Yesterday, I was certain Matilda was dying. I made my mid-week visit to the animals and noticed stringy blood on her backside. Blood around an animal's backside is rarely a good sign. In fact, it's usually a very, very bad sign. I spent the evening researching this topic and decided she suffered from a variety of rare but serious diseases. I was convinced that the primary culprit was Coronvirus - something cattle transmit at deadly speed in the middle of winter when housed in feed lots. This being Texas in the summer with the three cows living on a spacious 15 acres, made the winter disease...well...totally illogical. But it was too late. I read this disease exists and therefore Matilda would die (It's for this very reason that I avoid checking Web MD for my personal ailments. I tend to, er, worry).
In order to save Matilda from the dreaded disease(s), it was clear that a vet must be called and a small army of neighbors summoned to rope the poor heifer so that she could be adequately medicated to ward off the disease(s). My entire weekend would be ruined by this activity and the constant concern over her mortality. Dammit, I wasn't in the mood for this. Especially because my job required that I spend the day in Fort Worth, three hours from the land, making it impossible to assist in the Matilda-saving efforts. I drove to Forth Worth this morning, white knuckles gripping the steering wheel, glancing at the phone waiting for the vet to return my frantic call. My mother generously traveled to the land to check on Matilda's health which I was certain was deteriorating since her disease(s) worked quickly. I decided early it was going to be an awful day.
Until my phone rang. The vet calmly listened to my dramatic story: the sight of the blood, her labored breathing, slight lethargy, general disinterest in me. I was out of breath at the end of the description and readied myself for a dreaded response. What I got was a long sigh. A chuckle. And a "Oh ma'am. I haven't seen the heifer myself yet but from what you've described.....well...your cow's just got her period." Long silence. "Ma'am?" Ok, I wasn't convinced yet. "What about the labored breathing and lethargy?" I squeaked out, painfully embarrassed. "Heat, ma'am. 98 degree heat sure does cause that in a cow." But, but..."What about the disinterest in my presence?" Long silence on his end, then the obvious explanation, "She's a cow ma'am. They ain't very smart." Excellent point.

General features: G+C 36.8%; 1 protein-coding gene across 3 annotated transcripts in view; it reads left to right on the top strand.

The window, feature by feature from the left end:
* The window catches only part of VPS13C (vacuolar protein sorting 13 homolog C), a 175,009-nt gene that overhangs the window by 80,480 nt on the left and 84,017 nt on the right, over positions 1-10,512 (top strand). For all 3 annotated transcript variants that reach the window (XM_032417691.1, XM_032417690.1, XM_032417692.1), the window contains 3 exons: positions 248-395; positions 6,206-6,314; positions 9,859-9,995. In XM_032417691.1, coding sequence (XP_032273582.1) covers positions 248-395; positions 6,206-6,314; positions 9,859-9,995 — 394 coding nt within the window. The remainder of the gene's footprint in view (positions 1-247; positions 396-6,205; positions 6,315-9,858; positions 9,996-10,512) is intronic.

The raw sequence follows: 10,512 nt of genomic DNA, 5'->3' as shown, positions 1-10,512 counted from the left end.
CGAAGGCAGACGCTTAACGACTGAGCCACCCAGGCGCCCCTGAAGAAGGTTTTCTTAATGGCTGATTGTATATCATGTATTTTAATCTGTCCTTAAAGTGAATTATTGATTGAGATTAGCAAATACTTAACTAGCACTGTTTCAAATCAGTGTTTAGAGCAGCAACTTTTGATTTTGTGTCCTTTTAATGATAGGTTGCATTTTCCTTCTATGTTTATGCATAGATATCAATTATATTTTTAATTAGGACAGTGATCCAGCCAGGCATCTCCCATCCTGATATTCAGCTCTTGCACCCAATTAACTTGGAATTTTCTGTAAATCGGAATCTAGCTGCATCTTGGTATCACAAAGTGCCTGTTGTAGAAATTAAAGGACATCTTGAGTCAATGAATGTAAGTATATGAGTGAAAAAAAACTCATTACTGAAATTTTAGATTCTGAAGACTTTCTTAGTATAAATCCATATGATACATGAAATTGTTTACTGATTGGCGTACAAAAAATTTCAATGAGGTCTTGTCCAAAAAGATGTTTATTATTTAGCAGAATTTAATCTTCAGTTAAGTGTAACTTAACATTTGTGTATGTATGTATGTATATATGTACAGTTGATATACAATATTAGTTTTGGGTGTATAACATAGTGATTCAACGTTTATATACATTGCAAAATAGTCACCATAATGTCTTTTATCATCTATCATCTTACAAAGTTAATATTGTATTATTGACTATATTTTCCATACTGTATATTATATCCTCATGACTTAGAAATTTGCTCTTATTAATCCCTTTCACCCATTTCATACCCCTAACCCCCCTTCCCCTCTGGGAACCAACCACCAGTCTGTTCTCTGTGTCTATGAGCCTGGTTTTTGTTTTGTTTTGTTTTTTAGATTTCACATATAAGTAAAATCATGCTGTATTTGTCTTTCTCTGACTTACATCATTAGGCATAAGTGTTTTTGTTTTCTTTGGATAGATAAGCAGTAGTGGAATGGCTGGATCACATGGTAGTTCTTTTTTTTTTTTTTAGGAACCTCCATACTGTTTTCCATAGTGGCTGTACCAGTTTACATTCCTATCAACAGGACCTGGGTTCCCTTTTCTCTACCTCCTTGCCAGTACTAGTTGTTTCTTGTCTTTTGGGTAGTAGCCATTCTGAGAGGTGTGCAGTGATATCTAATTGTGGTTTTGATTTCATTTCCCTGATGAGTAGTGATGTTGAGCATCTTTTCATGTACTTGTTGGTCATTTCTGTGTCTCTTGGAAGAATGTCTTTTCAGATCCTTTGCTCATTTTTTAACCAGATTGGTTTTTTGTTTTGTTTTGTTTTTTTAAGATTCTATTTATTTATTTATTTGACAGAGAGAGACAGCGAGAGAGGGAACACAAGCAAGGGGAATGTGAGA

Of all the sophisticated search words entered into google last night, I failed to include "bovine menstruation" although Jer notably suggested it as the curious "disease." I brushed him off, laughing hysterically at the notion of a cow period. I mean. Come on.
How ironic also to be in Cowtown, USA dressed in heels and suit, with cows on my mind rather than the topic I was supposed to discuss at a conference. Before me sat a room full of men wearing polished cowboy boots, handlebar mustaches, and dinner-plate sized belt buckles. I was certain they had cattle, and I desperately wanted to change the subject from education policy to the more pressing issue of bovine epidemiology. If we could just talk about cattle instead than my two worlds would happily, finally collide. It took enormous restraint, and some professional integrity, not to just blurt into the microphone - "Did you know your cows have periods? Who knew this? Can we all just head to the bar downstairs and discuss?"
On days like today I wonder if people spot me as a livestock owner, manure chucker, fence builder, chicken handler, donkey tamer? I get a secret thrill from the shock that spreads over the faces of those who have prematurely pegged me as a condo dweller in the city once they learn that I am, well, quite the opposite. Gladly, the opposite. Even if it means discussing the density and shape of cow manure with a large animal vet while wearing my suit, driving into the big city. Life is most interesting in its contrasts.